Unfortunately, as the report notes, the Equifax developer "who was aware of Equifax’s use of Apache Struts software” was not included in the company’s email chain discussing the vulnerability — but their manager was. The manager, however, “failed to forward it to the developer or anyone on the developer’s team.” Consequently, the alert wasn’t received by the key developer, and because “Equifax developers were individually responsible for subscribing to push notifications from software vendors about security vulnerabilities,” the vulnerability remained unpatched.
The Senate report found that even after the vulnerability was disclosed and Equifax “added new rules to the company’s intrusion prevention system,” none of the company’s subsequent scans identified the vulnerable version of Apache Struts running on the network. Visibility was a huge issue here as Equifax “lacked a comprehensive inventory of its IT assets” and was unaware that the vulnerable version of Apache Struts remained on its system.
Equifax Left Itself Open to Attack Due to Poor Cybersecurity Practices
As has been clearly illustrated to this point, Equifax “was unable to detect attackers entering its networks because it failed to take the steps necessary to see incoming malicious traffic online.” The report revealed that Equifax installed dozens of new secure sockets layer (SSL) certificates in July 2017, including a new certificate for the expired SSL certificate for its online dispute portal. After updating the certificate, employees observed suspicious traffic from its online dispute portal that they were able to trace to China, a country where Equifax does not operate.
It was later determined that Equifax’s system was first accessed through the online dispute portal on May 13, 2017, which means the hackers had more than 75 days to maneuver without detection. The Subcommittee confirmed with Equifax that the Apache Struts vulnerability facilitated the data breach and Equifax’s poor cybersecurity practices only exacerbated the issue.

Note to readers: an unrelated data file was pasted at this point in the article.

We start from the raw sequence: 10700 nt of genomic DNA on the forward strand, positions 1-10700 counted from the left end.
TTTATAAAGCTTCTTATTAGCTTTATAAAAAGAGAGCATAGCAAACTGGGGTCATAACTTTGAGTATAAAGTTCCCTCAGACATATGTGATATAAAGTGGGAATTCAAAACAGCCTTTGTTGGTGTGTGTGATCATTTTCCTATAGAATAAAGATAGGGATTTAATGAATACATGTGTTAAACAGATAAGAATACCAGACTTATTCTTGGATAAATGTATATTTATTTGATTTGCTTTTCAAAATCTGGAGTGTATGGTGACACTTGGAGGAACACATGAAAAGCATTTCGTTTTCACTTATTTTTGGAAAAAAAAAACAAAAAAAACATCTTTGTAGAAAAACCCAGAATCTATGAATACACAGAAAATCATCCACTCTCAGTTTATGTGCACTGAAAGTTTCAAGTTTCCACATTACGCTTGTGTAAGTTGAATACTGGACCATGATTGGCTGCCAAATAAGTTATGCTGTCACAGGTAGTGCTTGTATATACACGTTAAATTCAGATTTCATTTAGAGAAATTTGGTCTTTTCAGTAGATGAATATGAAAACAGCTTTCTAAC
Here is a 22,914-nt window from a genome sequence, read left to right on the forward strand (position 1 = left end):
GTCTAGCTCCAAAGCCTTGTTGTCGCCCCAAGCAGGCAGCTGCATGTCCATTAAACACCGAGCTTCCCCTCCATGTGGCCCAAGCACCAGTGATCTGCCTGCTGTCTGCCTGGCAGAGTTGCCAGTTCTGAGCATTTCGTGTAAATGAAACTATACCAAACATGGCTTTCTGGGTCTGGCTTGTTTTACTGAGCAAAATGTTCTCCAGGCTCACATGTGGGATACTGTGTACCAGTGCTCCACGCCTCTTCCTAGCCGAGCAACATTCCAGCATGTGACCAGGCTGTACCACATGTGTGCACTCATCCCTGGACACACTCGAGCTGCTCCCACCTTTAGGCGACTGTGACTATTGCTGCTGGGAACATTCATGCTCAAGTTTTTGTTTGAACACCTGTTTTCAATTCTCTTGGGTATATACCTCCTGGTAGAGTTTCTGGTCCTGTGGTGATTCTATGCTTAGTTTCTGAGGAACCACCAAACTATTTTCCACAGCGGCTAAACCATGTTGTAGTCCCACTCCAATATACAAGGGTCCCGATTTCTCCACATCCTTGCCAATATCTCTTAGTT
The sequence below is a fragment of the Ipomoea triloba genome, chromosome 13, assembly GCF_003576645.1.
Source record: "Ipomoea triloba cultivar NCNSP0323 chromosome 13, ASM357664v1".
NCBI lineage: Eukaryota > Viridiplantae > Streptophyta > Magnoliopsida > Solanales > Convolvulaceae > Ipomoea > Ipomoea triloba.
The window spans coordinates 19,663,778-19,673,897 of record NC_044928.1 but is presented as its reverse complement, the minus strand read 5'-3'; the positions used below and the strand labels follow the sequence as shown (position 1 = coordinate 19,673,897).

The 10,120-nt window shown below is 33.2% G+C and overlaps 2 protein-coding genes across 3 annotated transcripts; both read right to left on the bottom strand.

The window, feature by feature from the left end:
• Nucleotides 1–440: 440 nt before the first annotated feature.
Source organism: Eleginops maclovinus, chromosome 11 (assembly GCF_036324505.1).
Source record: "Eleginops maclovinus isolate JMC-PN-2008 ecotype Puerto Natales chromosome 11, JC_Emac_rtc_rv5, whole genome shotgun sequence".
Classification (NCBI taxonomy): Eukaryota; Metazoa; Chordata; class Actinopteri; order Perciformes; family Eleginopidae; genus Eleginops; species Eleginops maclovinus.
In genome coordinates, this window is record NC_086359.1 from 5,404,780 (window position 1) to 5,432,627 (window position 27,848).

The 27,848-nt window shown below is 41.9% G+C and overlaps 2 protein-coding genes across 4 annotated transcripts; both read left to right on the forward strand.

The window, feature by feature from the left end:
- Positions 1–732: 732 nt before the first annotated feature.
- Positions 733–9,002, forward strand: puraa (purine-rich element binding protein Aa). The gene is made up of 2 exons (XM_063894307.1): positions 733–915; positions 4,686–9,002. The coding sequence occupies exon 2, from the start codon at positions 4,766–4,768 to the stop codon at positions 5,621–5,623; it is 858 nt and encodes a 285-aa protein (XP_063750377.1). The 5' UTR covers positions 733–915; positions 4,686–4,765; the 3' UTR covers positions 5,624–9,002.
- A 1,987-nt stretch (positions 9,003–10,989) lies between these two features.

The Damage Done by the Hackers Could Have Been Minimized
Because the hackers had access to Equifax’s systems for more than two months, the report found that they also accessed other databases in their search for other systems containing PII, eventually discovering a data repository containing unencrypted usernames and passwords that allowed the hackers to access additional databases.
The report noted that, "The usernames and passwords the hackers found were saved on a file share by Equifax employees,” and that the company opted to structure its networks in a fashion that supported business operations instead of security best practices. Clearly, this move made the hackers’ job easier, and damage could have been minimized had Equifax simply had basic tools in place to detect and identify changes to files.
Equifax Waited Six Weeks Before Notifying the Public It Was Breached
Because customers want to trust what companies do with their data, especially their PII, waiting to notify the public of a breach is a risky proposal. But that is precisely what Equifax elected to do. After discovering suspicious activity later determined to be a data breach on July 29, 2017, Equifax didn’t publicly announce the data breach until September 7, six weeks after learning of it and nearly four months after the hackers first gained access to Equifax’s networks.